Aasia’s case has drawn such severe criticism that the president has personally looked into this sentence that was delivered by a lower court. There is even talk of a presidential pardon, of the kind that was granted to Rehman Malik some months back. However, in this case, the pardon seems absolutely apt. Punjab Governor Salmaan Taseer visited Aasia in jail on Saturday to get her signature on a mercy appeal to the president. The Governor promised to intercede on her behalf with the president. Not only could this be the outcome of the glare of the international media and rights groups but also because of the repercussions of being accused under the Blasphemy Law. Aasia’s case is set for an appeal in the High Court. But, like many cases before this, even if appeals do bear fruit, the accused have been killed outside the courts or in their homes. The president may very well have the foresight to see this eventuality and, hence, there is talk of a premature pardon, even before the judicial process is complete.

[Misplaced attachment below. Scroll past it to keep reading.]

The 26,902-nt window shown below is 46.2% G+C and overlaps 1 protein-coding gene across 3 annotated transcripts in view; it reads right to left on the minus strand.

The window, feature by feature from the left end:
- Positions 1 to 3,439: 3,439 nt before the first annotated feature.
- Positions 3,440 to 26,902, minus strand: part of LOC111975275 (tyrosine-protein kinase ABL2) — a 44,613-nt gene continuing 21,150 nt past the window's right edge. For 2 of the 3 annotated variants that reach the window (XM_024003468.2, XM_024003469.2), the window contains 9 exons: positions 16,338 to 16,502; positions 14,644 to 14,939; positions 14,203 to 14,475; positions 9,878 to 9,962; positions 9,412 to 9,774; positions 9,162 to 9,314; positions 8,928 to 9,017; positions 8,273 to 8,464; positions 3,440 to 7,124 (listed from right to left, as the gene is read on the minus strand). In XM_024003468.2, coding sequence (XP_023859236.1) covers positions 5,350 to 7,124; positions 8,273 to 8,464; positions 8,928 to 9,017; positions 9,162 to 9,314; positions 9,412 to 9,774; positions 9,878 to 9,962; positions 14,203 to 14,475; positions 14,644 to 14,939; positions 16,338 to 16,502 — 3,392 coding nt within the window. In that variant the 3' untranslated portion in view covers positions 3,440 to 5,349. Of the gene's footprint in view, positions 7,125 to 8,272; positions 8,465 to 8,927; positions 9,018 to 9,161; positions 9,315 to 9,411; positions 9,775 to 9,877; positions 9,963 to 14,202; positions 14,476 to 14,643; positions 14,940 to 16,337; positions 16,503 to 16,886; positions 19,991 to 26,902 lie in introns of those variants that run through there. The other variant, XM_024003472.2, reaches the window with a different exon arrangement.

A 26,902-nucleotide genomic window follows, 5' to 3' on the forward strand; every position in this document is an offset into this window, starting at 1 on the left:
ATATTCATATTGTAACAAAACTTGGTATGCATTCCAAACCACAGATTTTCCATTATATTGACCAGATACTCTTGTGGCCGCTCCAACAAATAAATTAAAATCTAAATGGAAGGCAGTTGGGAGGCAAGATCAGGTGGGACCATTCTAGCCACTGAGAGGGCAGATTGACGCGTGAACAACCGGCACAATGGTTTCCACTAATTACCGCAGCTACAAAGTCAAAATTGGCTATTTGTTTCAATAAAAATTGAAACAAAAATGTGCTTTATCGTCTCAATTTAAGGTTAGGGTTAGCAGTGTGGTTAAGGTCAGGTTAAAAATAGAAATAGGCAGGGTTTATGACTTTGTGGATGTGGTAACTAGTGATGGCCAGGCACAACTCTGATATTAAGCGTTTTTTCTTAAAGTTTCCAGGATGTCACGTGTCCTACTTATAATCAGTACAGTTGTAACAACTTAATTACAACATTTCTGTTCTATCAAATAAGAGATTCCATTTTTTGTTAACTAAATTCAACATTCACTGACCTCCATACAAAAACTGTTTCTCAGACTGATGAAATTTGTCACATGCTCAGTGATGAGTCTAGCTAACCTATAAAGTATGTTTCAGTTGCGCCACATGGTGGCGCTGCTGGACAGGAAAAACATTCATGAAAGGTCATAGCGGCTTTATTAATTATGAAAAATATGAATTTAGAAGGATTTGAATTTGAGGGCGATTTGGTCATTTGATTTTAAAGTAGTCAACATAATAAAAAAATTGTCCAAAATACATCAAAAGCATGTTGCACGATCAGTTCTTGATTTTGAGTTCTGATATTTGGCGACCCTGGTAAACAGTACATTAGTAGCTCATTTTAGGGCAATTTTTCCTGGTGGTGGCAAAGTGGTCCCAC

In another example of the state of our minorities, an attack on an Ahmedi house of worship on Eid day is cause for alarm. There is some doubt whether the worship place was intended to be targeted or whether it was two gangs exchanging fire outside, but the terror and panic generated betrays the sorry fact that minorities — real or declared — live in constant fear of their lives.
The social attitudes, prejudiced laws and intolerant world views that breed in our society need to be thrown into the rubbish tip of history. The Blasphemy Law must be repealed. Pakistanis must be made to realise that religious zeal that condones murder and indifference towards the faith and beliefs of others will relegate us to the Dark Ages if we do not reverse these terrifying trends.